Voting was divided when the Whangarei District Council district living committee voted to authorise parking wardens to issue tickets to vehicles lacking up-to-date warrant of fitness or registration stickers.
The new regulation, expected to come into force on July 1, will carry a $200 fee for warrant infringements, payable to the council and brings the council in line with the rest of the country.
Owners of vehicles with a warrant of fitness lapsed for less than a month would have 14 days to fix faults before being fined.
The move, introduced by a notice of motion from Cr John Williamson, was criticised as "revenue-gathering" during debate before it passed 9-6.
Cr Williamson opened discussion by describing how two people had been killed when a car with no warrant and two bald tyres had struck their vehicle while travelling at 120km/h at Hukerenui three months ago.
Whangarei had a serious issue with unsafe illegal vehicles, he said.
He provided statistics showing that 9.5 per cent of vehicles which the Northland AA had surveyed in city carparks were either unregistered or unwarranted.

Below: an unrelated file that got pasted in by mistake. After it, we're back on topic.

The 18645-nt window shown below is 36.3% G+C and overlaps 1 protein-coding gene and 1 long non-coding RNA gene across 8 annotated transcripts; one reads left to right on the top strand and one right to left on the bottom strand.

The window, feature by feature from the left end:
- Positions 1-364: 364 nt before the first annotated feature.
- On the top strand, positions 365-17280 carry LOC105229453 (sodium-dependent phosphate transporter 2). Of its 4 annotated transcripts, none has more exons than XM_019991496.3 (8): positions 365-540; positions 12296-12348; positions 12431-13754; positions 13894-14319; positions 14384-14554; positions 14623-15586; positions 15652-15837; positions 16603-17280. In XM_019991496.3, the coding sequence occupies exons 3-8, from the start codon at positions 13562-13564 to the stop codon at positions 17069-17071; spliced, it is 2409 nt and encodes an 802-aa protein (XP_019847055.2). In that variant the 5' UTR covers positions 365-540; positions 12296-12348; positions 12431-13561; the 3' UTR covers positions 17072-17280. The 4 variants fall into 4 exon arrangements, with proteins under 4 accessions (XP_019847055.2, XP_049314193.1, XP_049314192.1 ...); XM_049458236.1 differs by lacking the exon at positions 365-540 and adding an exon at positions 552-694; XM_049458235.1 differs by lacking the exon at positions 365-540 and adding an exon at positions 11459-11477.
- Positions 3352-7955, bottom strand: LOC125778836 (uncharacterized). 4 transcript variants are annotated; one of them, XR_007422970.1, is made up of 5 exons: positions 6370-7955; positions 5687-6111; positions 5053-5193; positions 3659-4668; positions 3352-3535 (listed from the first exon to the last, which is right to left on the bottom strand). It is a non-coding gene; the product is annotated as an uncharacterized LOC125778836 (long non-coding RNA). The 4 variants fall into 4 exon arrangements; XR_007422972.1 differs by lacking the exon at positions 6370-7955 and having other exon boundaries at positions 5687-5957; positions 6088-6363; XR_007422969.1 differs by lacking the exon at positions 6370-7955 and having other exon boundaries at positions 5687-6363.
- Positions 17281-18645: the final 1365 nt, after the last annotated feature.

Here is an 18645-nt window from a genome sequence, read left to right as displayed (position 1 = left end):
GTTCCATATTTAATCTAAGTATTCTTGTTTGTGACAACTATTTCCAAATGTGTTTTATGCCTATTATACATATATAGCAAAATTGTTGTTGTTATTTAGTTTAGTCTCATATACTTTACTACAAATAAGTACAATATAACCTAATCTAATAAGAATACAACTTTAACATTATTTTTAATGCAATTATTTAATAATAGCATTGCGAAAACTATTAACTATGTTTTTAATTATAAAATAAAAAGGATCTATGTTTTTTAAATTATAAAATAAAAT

Other figures showed 10 per cent of the 159 fatal crashes in Northland between 2007-11 involved unwarranted vehicles.
Deputy Mayor Phil Halse questioned whether warrant and rego enforcement was a core activity for the council, rather than police, and wanted to know how the fees would be collected.
"I think more homework is needed before we pass this," he said.
Cr Crichton Christie said most road accidents were caused by driver error and he disputed Cr Williamson's statistics, saying it was an issue for police to handle.
"In my view, this is revenue-gathering," he said.
Cr Kahu Sutherland said he had been at the Hukerenui fatal crash, which had been caused by speed, not bald tyres.
"I don't like the fact that we want to create criminals," he said, adding that he did not think the proposed action would help road safety.
Mayor Morris Cutforth said the council had a self-righteous attitude and may be being hard on people who could not afford warrants and registration.
"But I might change my mind if one of these vehicles ran over my grandchild. It's a vexed issue," he said.
Cr Williamson asked the mayor if it was okay to break road laws and told Cr Sutherland that two innocent people had died because a person decided to drive at 120km/h with two bald tyres.
Mr Cutforth made his mind up in a vote on the issue, raising his hand with the eight councillors who approved it.
The expanded power for parking wardens was opposed by Crs Halse, Christie, Sutherland, Jeroen Jongejans and Brian McLachlan.